It often comes as a surprise to some divers when, at some point during our Similan liveaboard trip I update my dive log book.
“Do you still log your dives?”, I am questioned. “Yes I do”, goes my reply. Every trip, 4,000 dives into my career. I am not sure the average dive number when most dive professionals stop logging their dives, having never stopped myself, but at some point unfortunately logging stops. Unfortunately? In my opinion yes, so maybe I need to explain why I still log my dives.
Log Books Essential Similan Liveaboard Kit
SSI dedicate pages of their open water manual to the importance of the Total SSI DiveLog System and what it should be used for, including: tracking continued dive education, tracking number of logged dives and dates of previous dives, recording equipment maintenance schedules, tracking correct weighting, providing contact and emergency contact information, tracking dive profiles for planning multiple dives in a day, providing pre-dive check lists and keeping a history of air consumption. PADI likely emphasise the importance of log books, their just being more expensive.
That’s all the serious stuff, there is also the more personal side to your dive log, like a diary or journal it’s where you record your diving experiences, list the underwater life encountered and swap contact details of dive buddies you meet.
There’s plenty of good reasons for keeping a log book starting out as a new diver but when you are working on a Similan liveaboard, diving the same dive sites every trip, having reached the top of your professional training is logging the repetitive information really necessary, aside from setting a good example to fledgling divers? Well yes, at least for me it is and it’s the repetitive information that’s the clue.
A Citizen Scientist on a Similan Liveaboard
During my time running Similan liveaboards I’ve had several opportunities to dive with some of the world’s leading Manta ray scientists. As well as learning a lot about this charismatic fish species I have also learned a great deal about how scientists go about their research. With elusive, migratory species like Manta rays one of the greatest hurdles a scientist faces is actually getting time to study these animals in the wild over a prolonged period of time.
Now there is some margin for error here as my log book is not just data from known Manta ray dive sites, it includes the typical range of Similan Liveaboard dive sites on a four day rotating schedule. With the odd trip off here and there too. However my log book is 13 years worth of diving in the same region listing every single Manta ray I have encountered.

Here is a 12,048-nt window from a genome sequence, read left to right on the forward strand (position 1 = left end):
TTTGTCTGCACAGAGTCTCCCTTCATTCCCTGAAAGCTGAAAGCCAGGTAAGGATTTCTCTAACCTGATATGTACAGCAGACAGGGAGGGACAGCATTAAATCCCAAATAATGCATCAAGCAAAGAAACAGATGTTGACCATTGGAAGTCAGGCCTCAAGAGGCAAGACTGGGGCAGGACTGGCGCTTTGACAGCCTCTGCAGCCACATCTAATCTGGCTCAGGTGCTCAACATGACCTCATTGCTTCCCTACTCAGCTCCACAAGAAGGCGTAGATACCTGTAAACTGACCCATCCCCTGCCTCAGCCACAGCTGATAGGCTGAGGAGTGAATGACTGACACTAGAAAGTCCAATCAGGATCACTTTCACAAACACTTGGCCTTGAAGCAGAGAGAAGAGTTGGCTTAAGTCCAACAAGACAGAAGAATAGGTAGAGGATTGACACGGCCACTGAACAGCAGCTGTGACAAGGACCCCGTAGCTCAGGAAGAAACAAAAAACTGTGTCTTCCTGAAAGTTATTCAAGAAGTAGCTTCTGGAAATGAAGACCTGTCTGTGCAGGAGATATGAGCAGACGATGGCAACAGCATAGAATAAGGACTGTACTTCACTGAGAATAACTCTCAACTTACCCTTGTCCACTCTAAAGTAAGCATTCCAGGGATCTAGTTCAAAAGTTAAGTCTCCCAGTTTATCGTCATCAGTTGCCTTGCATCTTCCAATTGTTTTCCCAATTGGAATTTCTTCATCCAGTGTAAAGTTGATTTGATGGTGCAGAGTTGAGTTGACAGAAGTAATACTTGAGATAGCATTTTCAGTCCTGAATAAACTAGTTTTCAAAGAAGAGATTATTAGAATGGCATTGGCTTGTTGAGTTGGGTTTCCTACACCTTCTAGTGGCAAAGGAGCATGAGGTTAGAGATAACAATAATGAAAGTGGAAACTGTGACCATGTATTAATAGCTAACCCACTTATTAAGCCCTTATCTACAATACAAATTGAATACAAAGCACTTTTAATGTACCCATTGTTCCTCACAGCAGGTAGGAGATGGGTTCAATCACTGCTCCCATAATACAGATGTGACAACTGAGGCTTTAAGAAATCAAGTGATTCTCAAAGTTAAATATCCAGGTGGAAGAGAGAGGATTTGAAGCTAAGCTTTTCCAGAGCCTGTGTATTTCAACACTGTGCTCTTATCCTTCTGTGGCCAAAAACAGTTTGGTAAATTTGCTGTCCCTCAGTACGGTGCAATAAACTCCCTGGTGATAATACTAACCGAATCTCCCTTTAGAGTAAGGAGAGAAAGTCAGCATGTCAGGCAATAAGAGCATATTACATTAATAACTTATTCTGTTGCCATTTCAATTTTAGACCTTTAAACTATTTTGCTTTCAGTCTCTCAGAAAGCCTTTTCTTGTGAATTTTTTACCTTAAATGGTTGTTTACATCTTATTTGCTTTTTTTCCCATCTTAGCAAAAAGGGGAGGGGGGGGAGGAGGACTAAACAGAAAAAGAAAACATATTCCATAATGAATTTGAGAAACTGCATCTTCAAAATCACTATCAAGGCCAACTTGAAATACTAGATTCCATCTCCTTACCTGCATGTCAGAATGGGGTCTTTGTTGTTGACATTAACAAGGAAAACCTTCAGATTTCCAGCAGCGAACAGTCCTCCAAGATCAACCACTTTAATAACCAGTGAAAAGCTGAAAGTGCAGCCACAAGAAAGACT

To me it feels like I have such a golden opportunity to gather data for a cause I care strongly about.
As well as logging Manta data I also record sightings of other key species, many of which are endangered or under the threat of extinction such as all local shark species, turtles, Napoleon wrasse, other types of rays, etc. Of course compiling this data is one thing, but what have I actually done with it.
Shark Decline and CITES Wins
In 2010 I wrote an article that was later published in the Bangkok Post about illegal fishing within the national park. Thankfully not something we see a lot of anymore on a Similan liveaboard. To highlight the effects this fishing was having on local marine life I plotted my shark sightings, season by season, broken down into the species you would expect to see around the islands, Blacktip reef sharks, Whitetip reef sharks, nurse sharks, leopard (Zebra) sharks and Whale sharks.
The results were startling, in just two years since 2006, my shark sightings had fallen by half and within six years I was hardly logging any shark sightings at all.
In 2013 the CITES (Convention on International Trade in Endangered Species of Wild Fauna and Flora) Conference of the Parties was held in Bangkok. One particular shark conservation group, Shark Savers compiled an extensive evaluation of shark populations in Thailand, comparing the potential value of sharks for tourism, mainly through the booming scuba industry versus the relatively small income generated fishing sharks. Another major concern, also highlighted was the long term effects diminished shark populations would have on the local Thai ocean ecosystems.
It was hoped that presenting a Thailand based study would have more of an impact presented on home turf, so to speak. My log book data was included in this study. The hard work by Shark Savers and other organisations paid off with five species of sharks now included in CITES Appendix II, namely the oceanic whitetip shark (Carcharhinus longimanus), scalloped hammerhead shark (Sphyrna lewini), great hammerhead shark (Sphyrna mokarran), smooth hammerhead shark (Sphyrna zygaena), porbeagle shark (Lamna nasus).
At CITES both Manta rays species were also added to Appendix II, mainly through the diligent, tireless work done by Dr Andrea Marshall and the Marine Megafauna Foundation, the organisation I am extremely proud to be involved with here in Thailand.
Don’t Forget your Log Book
Naturally I am thrilled that data I have collected over the years has been put to good use and I’ll continue to contribute what I can to shark and Manta ray conservation. Despite the compilation of data I simply enjoy logging my dives. Diving the Similans for 13 years now constitutes a large portion of my life and it nice to have so much of it documented.
I got the idea of this blog from Kippum, one of my star advanced open water students on MV Hallelujah trip 9. Her log book is great, super neat and detailed and enhanced with simple sketches of notable features of the dive. Thanks Kippum and everyone else on that trip. Here’s the group photo, plus a few other photos from our trip courtesy of Tsuyoki.
Please feel free to comment below, especially if you can included a snap shot of you log book 🙂